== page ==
Coffee is very complex in chemical composition and flavor. More than 400 organic and inorganic chemical compounds are present in the coffee bean and not one can be regarded as the primary component in it’s flavor. And not only that, but then every human palate responds in a unique way to sensations of aroma and taste.
Imagine a coffee competition with many judges. It is a normal practice before an event like this the judges to have a calibration. What they do actually is making sure they evaluate every coffee the same way, but also that every judge is giving the right name to each flavor. Otherwise, as you can imagine, their scoring sheets would be quite different from one another and wouldn’t make sense. This is their way of deciding what tastes like what.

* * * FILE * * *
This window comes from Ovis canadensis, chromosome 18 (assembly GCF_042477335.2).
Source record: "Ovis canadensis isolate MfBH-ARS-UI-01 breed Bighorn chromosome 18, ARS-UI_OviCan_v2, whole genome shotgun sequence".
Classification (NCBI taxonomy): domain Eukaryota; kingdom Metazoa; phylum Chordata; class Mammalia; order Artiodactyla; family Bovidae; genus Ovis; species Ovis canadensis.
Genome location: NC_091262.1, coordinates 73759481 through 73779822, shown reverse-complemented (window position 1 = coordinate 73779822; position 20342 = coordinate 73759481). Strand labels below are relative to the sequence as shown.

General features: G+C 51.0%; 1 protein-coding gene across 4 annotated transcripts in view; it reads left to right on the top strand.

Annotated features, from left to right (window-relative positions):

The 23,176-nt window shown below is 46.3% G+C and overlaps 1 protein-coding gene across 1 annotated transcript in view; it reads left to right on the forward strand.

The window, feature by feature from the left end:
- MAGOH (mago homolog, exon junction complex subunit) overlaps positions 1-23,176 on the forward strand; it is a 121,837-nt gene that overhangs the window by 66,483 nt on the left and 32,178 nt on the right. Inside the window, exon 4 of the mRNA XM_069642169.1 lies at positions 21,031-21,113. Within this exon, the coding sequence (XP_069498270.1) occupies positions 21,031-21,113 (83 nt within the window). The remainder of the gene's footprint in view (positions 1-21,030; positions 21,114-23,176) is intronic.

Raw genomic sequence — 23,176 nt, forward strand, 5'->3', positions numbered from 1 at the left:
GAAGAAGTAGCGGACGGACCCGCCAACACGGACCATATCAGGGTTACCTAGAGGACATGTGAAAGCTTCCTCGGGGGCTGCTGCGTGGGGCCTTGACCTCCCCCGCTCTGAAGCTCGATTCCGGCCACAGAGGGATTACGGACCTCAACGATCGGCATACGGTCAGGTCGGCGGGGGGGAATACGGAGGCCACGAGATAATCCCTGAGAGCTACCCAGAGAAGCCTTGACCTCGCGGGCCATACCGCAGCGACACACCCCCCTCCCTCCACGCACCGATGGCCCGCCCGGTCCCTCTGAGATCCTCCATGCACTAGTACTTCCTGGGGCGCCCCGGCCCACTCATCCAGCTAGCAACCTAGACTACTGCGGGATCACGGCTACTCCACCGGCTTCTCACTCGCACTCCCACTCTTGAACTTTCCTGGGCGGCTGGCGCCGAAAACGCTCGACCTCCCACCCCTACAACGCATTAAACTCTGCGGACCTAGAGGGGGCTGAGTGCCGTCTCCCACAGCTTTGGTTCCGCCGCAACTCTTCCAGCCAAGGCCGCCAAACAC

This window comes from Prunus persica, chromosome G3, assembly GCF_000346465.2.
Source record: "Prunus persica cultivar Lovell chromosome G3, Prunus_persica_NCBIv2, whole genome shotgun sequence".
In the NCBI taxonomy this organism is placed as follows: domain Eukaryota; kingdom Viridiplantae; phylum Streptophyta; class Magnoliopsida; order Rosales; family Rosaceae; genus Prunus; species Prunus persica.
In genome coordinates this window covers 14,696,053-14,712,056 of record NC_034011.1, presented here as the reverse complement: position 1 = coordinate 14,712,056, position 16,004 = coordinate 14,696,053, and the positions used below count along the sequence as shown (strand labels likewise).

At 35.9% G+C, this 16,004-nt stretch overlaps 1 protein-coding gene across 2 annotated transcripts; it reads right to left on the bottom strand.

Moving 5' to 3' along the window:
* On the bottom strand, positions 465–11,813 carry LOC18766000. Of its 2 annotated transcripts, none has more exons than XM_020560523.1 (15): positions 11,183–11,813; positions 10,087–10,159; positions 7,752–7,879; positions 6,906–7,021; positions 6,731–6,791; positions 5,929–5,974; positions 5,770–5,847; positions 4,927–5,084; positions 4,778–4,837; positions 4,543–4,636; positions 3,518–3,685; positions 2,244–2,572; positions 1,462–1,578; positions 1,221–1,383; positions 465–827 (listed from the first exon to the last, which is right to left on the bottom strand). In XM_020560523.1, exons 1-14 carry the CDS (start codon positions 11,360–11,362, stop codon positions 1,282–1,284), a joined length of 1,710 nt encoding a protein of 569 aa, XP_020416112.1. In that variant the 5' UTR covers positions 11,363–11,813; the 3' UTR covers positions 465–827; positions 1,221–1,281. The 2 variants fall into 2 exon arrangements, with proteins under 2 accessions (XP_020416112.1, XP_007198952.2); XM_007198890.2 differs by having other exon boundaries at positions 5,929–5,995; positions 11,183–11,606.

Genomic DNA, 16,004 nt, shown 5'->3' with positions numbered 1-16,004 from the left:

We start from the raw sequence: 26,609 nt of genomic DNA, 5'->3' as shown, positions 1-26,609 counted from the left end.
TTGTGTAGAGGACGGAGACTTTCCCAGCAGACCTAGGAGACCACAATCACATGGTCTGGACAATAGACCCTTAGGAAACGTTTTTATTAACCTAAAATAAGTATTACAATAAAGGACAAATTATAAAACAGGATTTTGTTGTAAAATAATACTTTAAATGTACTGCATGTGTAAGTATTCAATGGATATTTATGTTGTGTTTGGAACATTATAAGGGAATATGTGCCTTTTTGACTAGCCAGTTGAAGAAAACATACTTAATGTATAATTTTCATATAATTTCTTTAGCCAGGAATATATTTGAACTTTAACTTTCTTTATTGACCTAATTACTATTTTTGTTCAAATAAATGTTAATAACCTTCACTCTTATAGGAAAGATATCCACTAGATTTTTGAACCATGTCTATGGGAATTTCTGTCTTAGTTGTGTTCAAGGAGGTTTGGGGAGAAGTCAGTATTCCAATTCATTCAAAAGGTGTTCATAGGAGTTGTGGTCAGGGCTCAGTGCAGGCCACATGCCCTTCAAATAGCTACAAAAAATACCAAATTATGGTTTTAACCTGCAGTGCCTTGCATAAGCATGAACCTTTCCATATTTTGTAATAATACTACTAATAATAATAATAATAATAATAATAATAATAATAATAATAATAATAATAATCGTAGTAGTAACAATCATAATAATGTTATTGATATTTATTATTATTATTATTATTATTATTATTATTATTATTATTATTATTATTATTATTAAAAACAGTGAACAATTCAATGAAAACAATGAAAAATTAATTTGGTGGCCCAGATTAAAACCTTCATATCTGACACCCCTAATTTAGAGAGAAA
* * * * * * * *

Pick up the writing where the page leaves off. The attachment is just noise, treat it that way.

When we speak about life though, there is no calibration. And from there comes the problem, how do you know what are you tasting? Is it sour? Is it bitter? How do you know that what you’re sensing on your palate is the same as what others are sensing? That you’re talking about the same thing?
You don’t. You assume you know.
When you’re younger you tend to mimic your parents, your siblings, you develop your taste, but many of us don’t go very far in that. Yes, there are the so called super tasters and non-tasters and average tasters (some people have more tastebuds than others), but in everyday life it comes to if you like it or not. And that’s it. Taste is rarely discussed. Then you start cupping coffee, you start listening how the experienced cuppers discuss its acidity, sweetness, mouthfeel and you cannot help it but feel dumb. To you coffee it is just bitter and yet you haven’t heard them saying anything about that. But again, do you know what bitter is? That’s how it all starts.
Welcome to Tasting intelligence, the blogpost series where we’ll calibrate together 🙂